It goes a bit like this. After death (preferably in Varanasi itself), the body is prepared for cremation and placed on a strecher of bamboo poles, and wrapped in red and gold fabrics. There are no speaches or tears, just rituals because after all, the deceased has moved on to the best world imaginable (nirvana) so the relatives should be happy. The women stay behind and are not allowed on the ghat to avoid risk of tears, and also the risk of sati - the practice of women throwing themselves on the funeral pyres which has lead to much problems in India, even recently.
The relatives carry the strecher through Varanasi's narrow streets (and right under my guesthouse window) to the burning ghat, shouting a mantra praising the god Ram. Around the ghat, families of Untouchables (the lowest rank of the Hindo caste society - they do the really shitty jobs) run the business of turning bodies into ash. The family will buy a certain amount of wood (which is brought from upriver by boats and weighed on scales - it's not cheap) and a bag of sandalwood powder.
The Untouchables build a pire by laying down three large logs and smaller ones on top. The body is washed (or dipped, rather) in the river and then is placed on the pire, and then more wood is piled on top. Bear feet sticking out, like I saw, is no problem, they'll get pushed further in later on. The oldest son, who has been shaved bold and who will stay in Varanasi for two weeks to pray and meditate, is now given some burning hay. This is lit from the holy fire at the top of the ghat - legend goes that the god Vishnu himself lit it thousands of years ago, and that priests have kept it going ever since. The son walks around the pire five times and then sets fire to it. The sandalwood is thrown onto the flames and as it burns it emits a pleasant smell that is meant to conceal all the less pleasant smells.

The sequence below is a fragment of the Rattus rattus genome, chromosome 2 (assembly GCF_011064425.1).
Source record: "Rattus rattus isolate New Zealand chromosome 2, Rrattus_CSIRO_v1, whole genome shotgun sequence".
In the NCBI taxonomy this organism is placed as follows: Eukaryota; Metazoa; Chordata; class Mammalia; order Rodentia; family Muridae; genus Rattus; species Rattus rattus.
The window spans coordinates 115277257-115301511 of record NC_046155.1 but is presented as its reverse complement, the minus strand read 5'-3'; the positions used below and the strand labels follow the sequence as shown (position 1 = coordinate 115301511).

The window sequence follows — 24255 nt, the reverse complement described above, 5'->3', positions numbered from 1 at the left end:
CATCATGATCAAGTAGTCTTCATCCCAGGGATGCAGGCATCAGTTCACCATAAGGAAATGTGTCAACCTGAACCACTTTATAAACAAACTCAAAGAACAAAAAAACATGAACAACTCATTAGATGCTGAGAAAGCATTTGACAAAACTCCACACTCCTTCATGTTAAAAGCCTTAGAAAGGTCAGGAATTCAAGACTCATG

The relatives don't wait around too long, but leave without looking back after a while. While the fire burns, the Untouchables make sure it does so well, so that the body is gone in three hours. The ashes end up in the river when the monsoon swallows up most of the ghat area. A guide told me that the woman's hips and the man's breast are the toughest parts, and not always is the cremation complete. In that case, the Untouchables just shove whatever is left into the river, or (like I saw) fling it in using a stick. That is if the stray dogs roaming the ghats don't get to it first - I saw a few making of with some bones.
A normal cremation will cost about 3000Rs (€60), the poor also have the choice of using the municipal electrical crematorium (which looks like a decrepit factory on the river's edge) for 500Rs, or €10. All in all, it's impressive and very efficient. Within ten minutes of a family arriving at the ghat, the flames already go up. They do between 150 and 200 cremations per day aty the main cremation ghat, and it goes on day and night.
Foreigners/strangers aren't allowed too close, but they can watch as long as they take no pictures. In the evening, just standing behind the ghat gates and watching ten or more fires burning, with flames roaring up high, the heat in your face, and smoke drifting off, is really impressive. Though I must admit that watching an earlier session at the smaller burning ghat - the one with the feet sticking out - made me feel physically sick, and I had to leave.
What else is there to say about Varanasi - it's a crowded, intense place with lots of pilgrims and travellers passing through, plenty of shit hotels and restaurants, no beer but great lassis available fresh at nearly every street corner. And hey, after a few days you don't even notice all the cow shit and flies everywhere!